A public body normally derives its powers from the common law or Statute, but it has been found that many public bodies don’t relate in any way to the government. Therefore the courts look at the nature of the power being used to distinguish public and private bodies. In R v City Panel on Takeovers and Mergers ex parte Datafin the Courts looked at the panel in a way that questioned whether or not the Government would have had to make a body of similar functions if the Panel did not exist. They decided that they would and therefore it was the nature of the power which declared it a public body.However, in R v Disciplinary Committee of the Jockey Club ex parte Aga Khan the Courts decided that it was a private matter which meant that the nature of the functions exercised by the Club could not be subject to judicial review. Before leave for judicial review is granted, the applicant must meet two factors.
The case must be one which can be answered (prima facie) and the claimant must have ‘sufficient interest’ in the case which gives him the right to bring it to Court (locus standi). These elements are in place to stop ‘vexation litigants’ wasting the Courts time.In R v HM Inspectorate of Pollution, ex parte Greenpeace (No. 2) it was held that Greenpeace had a sufficient interest in the issue even though they weren’t directly affected by it.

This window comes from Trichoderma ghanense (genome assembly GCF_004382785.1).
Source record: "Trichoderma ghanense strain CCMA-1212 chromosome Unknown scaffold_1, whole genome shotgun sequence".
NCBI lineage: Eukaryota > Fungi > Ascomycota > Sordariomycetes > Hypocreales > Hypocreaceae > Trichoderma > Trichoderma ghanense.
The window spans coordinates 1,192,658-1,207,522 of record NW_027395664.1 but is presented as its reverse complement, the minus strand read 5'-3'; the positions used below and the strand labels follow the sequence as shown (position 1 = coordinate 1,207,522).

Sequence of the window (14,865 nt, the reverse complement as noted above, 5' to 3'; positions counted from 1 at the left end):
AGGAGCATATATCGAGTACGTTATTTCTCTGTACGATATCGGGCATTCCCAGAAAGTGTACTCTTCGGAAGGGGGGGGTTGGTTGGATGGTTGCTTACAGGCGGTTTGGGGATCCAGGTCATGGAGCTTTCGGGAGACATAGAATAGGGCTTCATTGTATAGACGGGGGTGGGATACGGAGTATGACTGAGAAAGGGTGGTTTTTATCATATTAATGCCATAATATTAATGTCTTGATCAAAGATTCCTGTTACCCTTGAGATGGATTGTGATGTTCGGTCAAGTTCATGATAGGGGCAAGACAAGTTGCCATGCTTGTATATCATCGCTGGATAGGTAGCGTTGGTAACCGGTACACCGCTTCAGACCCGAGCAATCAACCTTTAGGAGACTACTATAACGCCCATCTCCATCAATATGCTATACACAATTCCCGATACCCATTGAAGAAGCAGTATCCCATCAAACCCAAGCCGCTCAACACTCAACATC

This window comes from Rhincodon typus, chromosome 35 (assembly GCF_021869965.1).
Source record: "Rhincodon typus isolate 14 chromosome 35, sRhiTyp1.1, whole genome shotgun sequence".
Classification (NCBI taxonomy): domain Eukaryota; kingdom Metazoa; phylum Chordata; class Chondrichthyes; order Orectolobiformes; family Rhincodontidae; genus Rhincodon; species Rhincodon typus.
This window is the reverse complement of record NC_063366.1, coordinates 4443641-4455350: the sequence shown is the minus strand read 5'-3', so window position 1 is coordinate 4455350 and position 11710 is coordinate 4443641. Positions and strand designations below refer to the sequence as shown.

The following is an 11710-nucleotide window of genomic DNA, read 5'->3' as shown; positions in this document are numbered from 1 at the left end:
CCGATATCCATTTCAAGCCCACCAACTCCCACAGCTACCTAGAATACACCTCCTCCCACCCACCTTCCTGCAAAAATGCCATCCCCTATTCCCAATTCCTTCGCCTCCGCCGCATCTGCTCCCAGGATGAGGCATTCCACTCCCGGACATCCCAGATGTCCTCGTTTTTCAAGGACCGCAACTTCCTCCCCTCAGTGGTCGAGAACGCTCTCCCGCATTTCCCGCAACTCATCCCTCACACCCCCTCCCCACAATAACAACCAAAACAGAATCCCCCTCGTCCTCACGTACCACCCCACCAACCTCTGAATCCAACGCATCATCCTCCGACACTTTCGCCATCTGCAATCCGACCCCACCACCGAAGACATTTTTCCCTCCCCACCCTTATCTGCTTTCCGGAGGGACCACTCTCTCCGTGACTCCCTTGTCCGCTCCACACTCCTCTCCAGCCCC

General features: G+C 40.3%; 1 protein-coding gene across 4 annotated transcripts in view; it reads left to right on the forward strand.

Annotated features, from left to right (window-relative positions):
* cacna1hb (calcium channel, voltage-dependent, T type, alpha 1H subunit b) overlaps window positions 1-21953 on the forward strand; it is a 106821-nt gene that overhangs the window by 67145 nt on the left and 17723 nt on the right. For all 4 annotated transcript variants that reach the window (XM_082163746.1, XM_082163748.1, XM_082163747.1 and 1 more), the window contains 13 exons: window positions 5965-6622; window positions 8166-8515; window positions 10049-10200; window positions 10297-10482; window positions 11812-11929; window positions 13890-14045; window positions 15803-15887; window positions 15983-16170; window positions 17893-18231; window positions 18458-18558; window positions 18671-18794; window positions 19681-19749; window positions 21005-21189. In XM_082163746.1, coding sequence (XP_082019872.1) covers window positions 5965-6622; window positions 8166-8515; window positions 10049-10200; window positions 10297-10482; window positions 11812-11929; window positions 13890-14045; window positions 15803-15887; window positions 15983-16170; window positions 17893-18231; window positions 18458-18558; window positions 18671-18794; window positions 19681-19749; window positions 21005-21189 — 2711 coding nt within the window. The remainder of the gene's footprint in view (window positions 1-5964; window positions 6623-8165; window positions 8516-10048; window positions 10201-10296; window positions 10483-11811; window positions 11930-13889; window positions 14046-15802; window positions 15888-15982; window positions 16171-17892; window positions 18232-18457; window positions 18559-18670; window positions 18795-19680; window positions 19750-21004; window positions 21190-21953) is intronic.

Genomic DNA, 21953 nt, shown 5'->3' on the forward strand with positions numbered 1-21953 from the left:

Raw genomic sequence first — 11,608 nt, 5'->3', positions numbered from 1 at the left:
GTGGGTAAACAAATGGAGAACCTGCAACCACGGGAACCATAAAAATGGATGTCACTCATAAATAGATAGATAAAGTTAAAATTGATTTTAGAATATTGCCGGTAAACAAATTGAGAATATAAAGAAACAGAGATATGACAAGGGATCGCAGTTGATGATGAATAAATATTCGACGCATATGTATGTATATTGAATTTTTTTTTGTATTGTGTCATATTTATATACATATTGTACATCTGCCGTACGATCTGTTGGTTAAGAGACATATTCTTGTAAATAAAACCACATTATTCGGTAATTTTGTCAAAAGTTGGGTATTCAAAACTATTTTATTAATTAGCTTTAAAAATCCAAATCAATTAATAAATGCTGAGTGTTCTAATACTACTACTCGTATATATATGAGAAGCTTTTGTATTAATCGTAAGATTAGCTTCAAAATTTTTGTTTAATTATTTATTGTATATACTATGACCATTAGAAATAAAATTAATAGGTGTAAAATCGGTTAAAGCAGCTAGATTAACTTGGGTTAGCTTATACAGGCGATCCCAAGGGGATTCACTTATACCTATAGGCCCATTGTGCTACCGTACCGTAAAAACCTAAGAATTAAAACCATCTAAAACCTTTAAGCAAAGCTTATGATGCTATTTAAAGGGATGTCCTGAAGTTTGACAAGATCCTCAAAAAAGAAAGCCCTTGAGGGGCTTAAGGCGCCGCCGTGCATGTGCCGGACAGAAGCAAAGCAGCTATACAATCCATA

For an applicant to rely on judicial review at least one of three possible grounds must be met; illegality, irrationality, and procedural impropriety. These grounds were laid down by Lord Diplock in CCSU v Minister for Civil Service (GCHQ case). Illegality was defined in the GCHQ case as ‘…the decision maker must understand correctly the law that regulates his decision making power and must give effect to it. By this he meant that the Statute or common law from which the power is derived must be followed but not be abused.